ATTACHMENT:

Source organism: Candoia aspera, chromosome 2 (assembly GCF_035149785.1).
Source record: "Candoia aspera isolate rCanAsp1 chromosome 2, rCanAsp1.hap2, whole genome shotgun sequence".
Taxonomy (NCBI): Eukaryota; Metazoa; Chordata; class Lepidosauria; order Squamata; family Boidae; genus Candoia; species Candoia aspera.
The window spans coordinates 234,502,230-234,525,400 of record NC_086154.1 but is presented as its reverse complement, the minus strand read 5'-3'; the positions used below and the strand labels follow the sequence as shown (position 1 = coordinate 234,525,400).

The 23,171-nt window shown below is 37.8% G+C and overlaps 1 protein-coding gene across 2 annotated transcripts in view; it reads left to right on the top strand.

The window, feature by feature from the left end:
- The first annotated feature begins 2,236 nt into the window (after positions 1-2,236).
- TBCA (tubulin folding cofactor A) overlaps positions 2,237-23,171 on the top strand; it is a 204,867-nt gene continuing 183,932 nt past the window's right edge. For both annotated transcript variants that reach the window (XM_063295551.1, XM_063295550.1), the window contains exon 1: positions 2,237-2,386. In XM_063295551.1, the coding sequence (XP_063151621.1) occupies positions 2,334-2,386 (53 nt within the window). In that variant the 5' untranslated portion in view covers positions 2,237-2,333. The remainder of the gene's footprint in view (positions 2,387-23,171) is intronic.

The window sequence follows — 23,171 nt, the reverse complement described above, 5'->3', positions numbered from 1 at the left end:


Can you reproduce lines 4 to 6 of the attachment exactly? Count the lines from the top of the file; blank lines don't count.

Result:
The window spans coordinates 234,502,230-234,525,400 of record NC_086154.1 but is presented as its reverse complement, the minus strand read 5'-3'; the positions used below and the strand labels follow the sequence as shown (position 1 = coordinate 234,525,400).

The 23,171-nt window shown below is 37.8% G+C and overlaps 1 protein-coding gene across 2 annotated transcripts in view; it reads left to right on the top strand.

The window, feature by feature from the left end: